Welcome to 2022-2023
Greetings! This is Dr. Stacey Camp, Director of the MSU Campus Archaeology Program. This past year has been one of constant change for our program. We have a new Campus Archaeologist, Ben Akey, after saying goodbye to our last Campus Archaeology, Jeff Burnett. We have managed to keep our program running amid still evolving COVID-19 protocols. And, as discussed in the previous blog post, we returned to running an archaeological field school this summer after two summers without one!
This past week I had the pleasure of celebrating my colleague Dr. Jodie O’Gorman’s career and life’s work as a Midwestern archaeologist at the 2022 Midwest Archaeology Conference. Jodie was an essential part of our program’s earliest days. I also had the chance to present a paper in her honor at a symposium comprised of her colleagues, friends, and former students. The symposium just happened to be organized by none other than our program’s founder and former director, Dr. Lynne Goldstein. The symposium also featured many former MSU Campus Archaeology Program Fellows and Campus Archaeologists.
I chose to give a talk (with Ben Akey and Jeff Burnett) on the work we continue to do on life on MSU’s campus directly after World War II. During my talk, I shared an October 1947 Ladies Home Journal article I happened upon in MSU’s University Archives and Historical Collections. This article examined the lives of veteran students’ wives and children. It also featured some really incredible colorized and black and white photographs of students and campus from 1947.
As we have detailed in previous blogs, life on campus during this time period was very different than life on campus today. After World War II, campus transformed into a place that was welcoming to veterans using the GI Bill to pursue an education. President Hannah had the foresight to plan for veterans and their families to live on campus, seeking out millions of dollars to support the construction of temporary housing known as “Spartan City” or “Spartan Village” (the latter not to be confused with today’s Spartan Village).
Families of this generation, who were known as the “GI Generation or Greatest Generation,” delayed having children both due to the Great Depression and World War II, which resulted in the “Baby Boom” or “Boomers” generation in post-WWII America. As a result, hundreds of children lived on campus during the late 1940s and 1950s. When veterans moved into Spartan City, their wives immediately organized to address the needs of these growing households. They created a social and educational organization known as “Spartan Wives.” Spartan Wives helped build a nursery at which both parents were expected to work; they organized charities to support families (on and off campus) in need; they organized medical clinics to help care for the numerous children; they championed activist causes, especially ones that supported women’s access to healthcare and an education; and they established numerous educational opportunities for women and children living in Spartan City. Spartan Wives were awarded “Ph.T.” degrees (which stood for “pushed hubby through”) when their husbands graduated from MSU. These are just a few of the many activities in which Spartan Wives engaged.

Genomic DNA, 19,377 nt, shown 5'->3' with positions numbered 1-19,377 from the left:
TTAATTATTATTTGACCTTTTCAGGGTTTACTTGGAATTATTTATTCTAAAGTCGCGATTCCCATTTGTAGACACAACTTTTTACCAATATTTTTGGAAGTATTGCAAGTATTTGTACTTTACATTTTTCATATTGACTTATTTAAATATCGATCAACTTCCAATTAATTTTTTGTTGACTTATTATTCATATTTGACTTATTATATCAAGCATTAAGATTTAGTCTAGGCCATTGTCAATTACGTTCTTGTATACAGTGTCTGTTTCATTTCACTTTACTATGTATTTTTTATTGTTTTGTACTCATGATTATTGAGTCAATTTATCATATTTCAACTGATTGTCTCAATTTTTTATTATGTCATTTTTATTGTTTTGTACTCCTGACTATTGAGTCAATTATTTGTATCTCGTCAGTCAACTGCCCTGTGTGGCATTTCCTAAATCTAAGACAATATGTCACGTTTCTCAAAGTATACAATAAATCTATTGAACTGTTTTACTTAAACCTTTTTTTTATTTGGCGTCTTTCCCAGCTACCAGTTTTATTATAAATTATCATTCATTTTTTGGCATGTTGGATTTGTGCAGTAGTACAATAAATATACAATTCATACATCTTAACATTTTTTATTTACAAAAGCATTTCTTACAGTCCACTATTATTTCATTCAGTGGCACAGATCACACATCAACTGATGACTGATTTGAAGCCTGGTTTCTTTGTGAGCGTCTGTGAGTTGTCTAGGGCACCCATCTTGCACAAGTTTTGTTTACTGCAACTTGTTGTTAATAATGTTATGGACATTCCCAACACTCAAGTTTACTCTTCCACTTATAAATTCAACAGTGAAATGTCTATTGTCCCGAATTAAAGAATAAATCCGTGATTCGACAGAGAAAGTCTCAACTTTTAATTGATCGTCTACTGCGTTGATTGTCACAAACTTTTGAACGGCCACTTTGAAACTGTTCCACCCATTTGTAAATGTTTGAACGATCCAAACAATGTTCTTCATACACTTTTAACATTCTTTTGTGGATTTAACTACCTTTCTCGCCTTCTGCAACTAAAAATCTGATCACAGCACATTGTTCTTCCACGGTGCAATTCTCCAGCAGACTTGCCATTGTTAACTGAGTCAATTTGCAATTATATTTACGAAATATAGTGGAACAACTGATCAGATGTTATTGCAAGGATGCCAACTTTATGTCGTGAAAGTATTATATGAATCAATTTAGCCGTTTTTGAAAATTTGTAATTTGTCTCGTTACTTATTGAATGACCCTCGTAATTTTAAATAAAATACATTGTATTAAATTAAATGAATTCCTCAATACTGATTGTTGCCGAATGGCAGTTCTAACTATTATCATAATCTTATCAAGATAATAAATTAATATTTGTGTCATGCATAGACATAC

The Spartan Wives’ archives are housed at MSU’s University Archives and Historical Collections, including scrapbooks that detail the rich experiences of club members throughout the club’s history. Many of the artifacts that we recovered during this summer’s archaeological field school (2022) and the summer of 2020’s construction project on Service Road are directly associated with the people who lived on campus immediately following World War II.
After spending many hours in the Spartan Wives’ archives, I have been struck by the parallels between the late 1940s and our contemporary world. Both time periods involved rebuilding amidst societal stress and turmoil. The Spartan Wives experienced extreme hardship. When they arrived at Spartan City, they found housing to still be under construction. In some cases, families had to share communal bathing and showering facilities. A Michigan State News article dating to April 23rd, 1948, described Spartan City as follows: “Sand-swept ‘lawns,’ potholed streets, unpainted dwellings, and field problems plague the residents of Spartan City after the inauguration of their local ‘reform’ government…”
Edna Brookover, pictured above with her children (MSU University Archives + Historical Collections, Wilbur Brookover Papers, “Life in Faculty Quonset Village on Cherry Lane – 1946,” Folder 1, Box: File Drawer, Collection, UA 17.156), described life in temporary housing for faculty, some of which comingled with Spartan Village. She wrote a manuscript entitled “Life in Faculty Quonset Village on Cherry Lane – 1946” in 1990, which is held at MSU’s University Archives and Historical Collections. As the wife of a faculty member, Edna had firsthand knowledge of what life was like in Spartan Village. Of the housing complex, she wrote: “Although the buildings were not finished inside, everyone was moving in. For a while some had to use their neighbor’s bathrooms. The Village was teeming with all ages of children, parents, trucks, and workmen” (Brookover, 1990, p. 9).
What can we learn from life on campus after WWII? Despite the tragedies and horrors witnessed by the Greatest Generation, they were able to survive with the little they had. They formed communal bonds with fellow classmates and Spartan City residents, building clubs, nurseries, and mutual aid societies to help others. They started to envision a new campus, one that was broader than the smaller study body it had previously served. As we move forward in these challenging times for both MSU and our world, I think it is best to look back in time and find inspiration in how previous students, staff, and faculty persisted and relied upon each other amid extraordinary obstacles.